Building Surveillance in Bangalore leaderboard using Budibase and CouchDB

I wanted to convert the script from the blog post Who is mapping Surveillance in Bengaluru into a simple web app. I could have written a simple JavaScript and HTML code to call the overpass-turbo API for data and charted using JavaScript. All in the browser. But there was a much better option with less code.

Please note that I have rebuilt the leaderboard using Node-Red and CouchDB, which is the current implementation. Please refer to that. 

I was exploring Budibase for building some simple apps. Since Budibase supports REST API calls. I thought of using it to access overpass-turbo. Then, I made a SIB leaderboard using REST Call and Budibase internal database. But over time, I wanted to store and plot historical data. I also wanted to analyze the data the way I wanted outside Budibase. I thought of hosting data myself. I have a personal CouchDB storing all kinds of data, and Budibase supports accessing external CouchDB data natively. So that's the way I went. 


The overall design is straightforward. I have a Budibase automation that gets triggered based on CRON config. It calls the overpass-turbo API to get the data. I massage the data the way I want, then store it in the SIB database in my CouchDB. I use ISO formatted date as the primary key ( _id) and store one record per day.

When the user tries to view the leaderboard, I fetch the latest record, massage the data into a format suitable for table view, and show it in a table. That's all.

SIB Leaderboard Design
SIB leaderboard Design


Start by creating an app in Budibase. Then, under data source, add a Rest API to pull the data from the turbo OSM. And then one more Data source to create a record in our CouchDB. Our Automation will use these two. To make the Automation, go to the Automation tab, use CRON as the trigger, then. Add pulling data as step one and creating row in CouchDB as step two.

Step two which is creating a row in the CouchDB uses the data produced by step one.

Step 1: Pull data from OSM

So, there is no direct way to get the count of contributions per use in the turbo-osm, but it lists each contribution. So, we iterate and count the user contribution in the transformer. Assign this to the data attribute and create an _id attribute with today's date. And return the object.

Step 2: Add a record into CouchDB

This is very simple: use CouchDB create query and set up the query bindings. As you can see, I use the attribute name as content in my database document instead of data.

In the automation configuration above for step 2; you can see that content binding is set using the data from {{}} from the step 1 ( turbo-osm call ). The Document in the CouchDB for a day will look like this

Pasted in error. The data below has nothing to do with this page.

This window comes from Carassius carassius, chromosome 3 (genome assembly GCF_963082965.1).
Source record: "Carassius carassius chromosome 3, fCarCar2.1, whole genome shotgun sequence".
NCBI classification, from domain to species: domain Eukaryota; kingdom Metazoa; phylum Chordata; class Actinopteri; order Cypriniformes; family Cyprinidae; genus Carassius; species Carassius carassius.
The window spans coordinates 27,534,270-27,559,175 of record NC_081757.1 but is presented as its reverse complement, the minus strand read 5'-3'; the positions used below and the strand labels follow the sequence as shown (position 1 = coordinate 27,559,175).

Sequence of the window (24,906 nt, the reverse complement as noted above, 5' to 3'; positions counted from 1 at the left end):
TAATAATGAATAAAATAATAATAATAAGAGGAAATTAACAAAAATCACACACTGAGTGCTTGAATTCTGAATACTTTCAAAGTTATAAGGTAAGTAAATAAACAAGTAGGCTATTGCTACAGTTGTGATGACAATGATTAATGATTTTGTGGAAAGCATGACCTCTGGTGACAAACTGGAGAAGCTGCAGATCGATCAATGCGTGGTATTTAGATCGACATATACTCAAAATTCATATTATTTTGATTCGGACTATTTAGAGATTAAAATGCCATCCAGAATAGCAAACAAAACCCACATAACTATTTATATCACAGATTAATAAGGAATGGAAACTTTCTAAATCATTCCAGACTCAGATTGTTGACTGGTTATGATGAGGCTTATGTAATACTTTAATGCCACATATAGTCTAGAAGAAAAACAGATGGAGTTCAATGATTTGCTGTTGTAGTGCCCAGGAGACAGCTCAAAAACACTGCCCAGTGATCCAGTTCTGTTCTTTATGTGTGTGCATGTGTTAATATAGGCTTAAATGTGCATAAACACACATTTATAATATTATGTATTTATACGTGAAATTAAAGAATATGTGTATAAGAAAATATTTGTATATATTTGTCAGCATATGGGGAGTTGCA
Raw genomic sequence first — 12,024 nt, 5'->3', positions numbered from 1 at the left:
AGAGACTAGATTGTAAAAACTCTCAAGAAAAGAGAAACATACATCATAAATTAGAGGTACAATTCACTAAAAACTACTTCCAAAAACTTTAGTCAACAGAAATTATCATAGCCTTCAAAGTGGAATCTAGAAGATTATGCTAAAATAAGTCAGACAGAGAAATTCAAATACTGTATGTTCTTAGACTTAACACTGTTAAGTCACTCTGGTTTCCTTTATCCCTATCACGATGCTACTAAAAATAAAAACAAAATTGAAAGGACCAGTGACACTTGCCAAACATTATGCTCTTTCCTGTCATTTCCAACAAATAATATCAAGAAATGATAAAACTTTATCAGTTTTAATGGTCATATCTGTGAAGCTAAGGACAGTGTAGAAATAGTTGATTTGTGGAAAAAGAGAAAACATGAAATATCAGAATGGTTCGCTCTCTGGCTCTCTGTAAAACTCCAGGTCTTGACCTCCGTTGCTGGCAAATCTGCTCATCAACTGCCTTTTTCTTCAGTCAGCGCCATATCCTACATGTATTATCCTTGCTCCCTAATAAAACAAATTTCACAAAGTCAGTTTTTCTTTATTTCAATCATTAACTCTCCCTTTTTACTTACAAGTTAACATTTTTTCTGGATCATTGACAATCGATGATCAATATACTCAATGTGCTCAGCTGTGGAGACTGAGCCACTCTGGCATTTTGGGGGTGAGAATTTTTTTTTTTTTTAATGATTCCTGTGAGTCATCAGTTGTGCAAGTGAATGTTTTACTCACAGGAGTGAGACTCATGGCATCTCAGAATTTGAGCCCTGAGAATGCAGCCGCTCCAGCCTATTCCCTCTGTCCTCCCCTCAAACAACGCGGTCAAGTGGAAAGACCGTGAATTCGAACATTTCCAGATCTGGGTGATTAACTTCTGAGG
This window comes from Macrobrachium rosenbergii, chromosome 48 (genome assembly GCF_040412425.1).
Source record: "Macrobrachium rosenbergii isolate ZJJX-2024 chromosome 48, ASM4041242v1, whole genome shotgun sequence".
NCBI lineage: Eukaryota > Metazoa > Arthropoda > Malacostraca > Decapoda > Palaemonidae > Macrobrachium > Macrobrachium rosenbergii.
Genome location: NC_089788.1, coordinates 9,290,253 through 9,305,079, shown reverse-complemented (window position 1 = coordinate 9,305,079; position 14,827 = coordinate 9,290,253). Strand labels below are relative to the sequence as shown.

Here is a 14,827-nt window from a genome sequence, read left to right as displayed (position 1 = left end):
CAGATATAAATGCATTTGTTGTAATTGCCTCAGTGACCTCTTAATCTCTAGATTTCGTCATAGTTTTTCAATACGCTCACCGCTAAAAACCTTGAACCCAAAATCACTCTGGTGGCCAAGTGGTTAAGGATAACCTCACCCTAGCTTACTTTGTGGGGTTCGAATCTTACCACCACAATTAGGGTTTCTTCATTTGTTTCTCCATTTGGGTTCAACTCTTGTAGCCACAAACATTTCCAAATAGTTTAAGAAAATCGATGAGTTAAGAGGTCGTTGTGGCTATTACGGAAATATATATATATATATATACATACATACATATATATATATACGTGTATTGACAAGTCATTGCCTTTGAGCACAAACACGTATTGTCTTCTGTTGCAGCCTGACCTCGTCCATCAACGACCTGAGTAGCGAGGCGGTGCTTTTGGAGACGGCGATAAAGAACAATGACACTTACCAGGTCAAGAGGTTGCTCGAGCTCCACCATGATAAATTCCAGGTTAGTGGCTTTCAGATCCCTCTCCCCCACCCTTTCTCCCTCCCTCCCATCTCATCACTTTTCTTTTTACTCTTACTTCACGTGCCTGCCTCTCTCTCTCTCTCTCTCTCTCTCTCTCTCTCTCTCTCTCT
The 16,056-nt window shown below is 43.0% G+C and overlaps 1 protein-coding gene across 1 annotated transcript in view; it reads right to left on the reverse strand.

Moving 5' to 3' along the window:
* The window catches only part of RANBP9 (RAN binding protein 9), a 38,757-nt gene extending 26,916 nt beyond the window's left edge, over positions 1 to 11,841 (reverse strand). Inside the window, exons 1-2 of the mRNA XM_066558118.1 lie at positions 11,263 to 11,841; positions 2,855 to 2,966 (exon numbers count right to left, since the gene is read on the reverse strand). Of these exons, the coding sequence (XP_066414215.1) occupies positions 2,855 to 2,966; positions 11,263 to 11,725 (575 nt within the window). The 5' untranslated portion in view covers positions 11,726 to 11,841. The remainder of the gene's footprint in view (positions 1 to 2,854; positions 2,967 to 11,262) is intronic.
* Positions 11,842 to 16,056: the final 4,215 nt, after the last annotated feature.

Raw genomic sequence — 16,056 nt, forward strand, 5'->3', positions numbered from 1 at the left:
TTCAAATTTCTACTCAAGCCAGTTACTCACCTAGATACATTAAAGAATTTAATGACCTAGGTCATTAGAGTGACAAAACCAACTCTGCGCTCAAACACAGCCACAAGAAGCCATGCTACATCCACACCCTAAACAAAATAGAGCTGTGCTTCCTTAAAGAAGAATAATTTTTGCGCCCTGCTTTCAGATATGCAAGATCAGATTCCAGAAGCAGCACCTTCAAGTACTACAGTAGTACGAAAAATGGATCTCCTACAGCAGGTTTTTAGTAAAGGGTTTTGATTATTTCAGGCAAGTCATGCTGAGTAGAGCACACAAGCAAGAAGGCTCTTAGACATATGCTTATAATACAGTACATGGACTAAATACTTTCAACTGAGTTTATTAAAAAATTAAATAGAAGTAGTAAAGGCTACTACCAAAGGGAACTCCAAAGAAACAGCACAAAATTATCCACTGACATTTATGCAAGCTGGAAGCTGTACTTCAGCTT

"_id": "2023-11-01",
  "type": "top_contributors",
  "content": [
      "user": "Vonter",
      "count": 796
      "user": "ThejeshGN",
      "count": 674
    ....//more user 
  "createdAt": "2023-11-01T08:15:08.957Z",
  "updatedAt": "2023-11-01T08:15:08.957Z"

That's it. That's our job aka automation.


For viewing, when the page is accessed by a user ( Public Access), we will call the "Get Latest" data source, which is just a get-call on CouchDB against the database. But we want only the latest record, so we are setting the CouchDB query to sort by descending order ( of the keys ) and limit only one row. Then, we flatten the result using transformer to return an array of objects containing dt (same as _id), user, and count.

Get Latest


Then, the front-end table is used to display this; that's all. Allow public access to the page so anyone can see it without authenticating.

Final Results

A simple page with the table listing the latest contribution count, aka our leaderload.


The idea behind storing the data is to draw historical graphs that chart the project's growth. And maybe also add some user-level graphs. I will let you know when I do that. Until then, you can track the top contributors here.

This also makes Budibase and CouchDB a viable combination to build simple apps online by combining actions and piping data. I might build some more apps.

You can read this blog using RSS Feed. But if you are the person who loves getting emails, then you can join my readers by signing up.

Join 2,241 other subscribers

1 Response

  1. November 10, 2023

    […] Budibase is a FOSS, and it's a big advantage. This week, I wrote a how-to about creating the SIB leaderboard app using this […]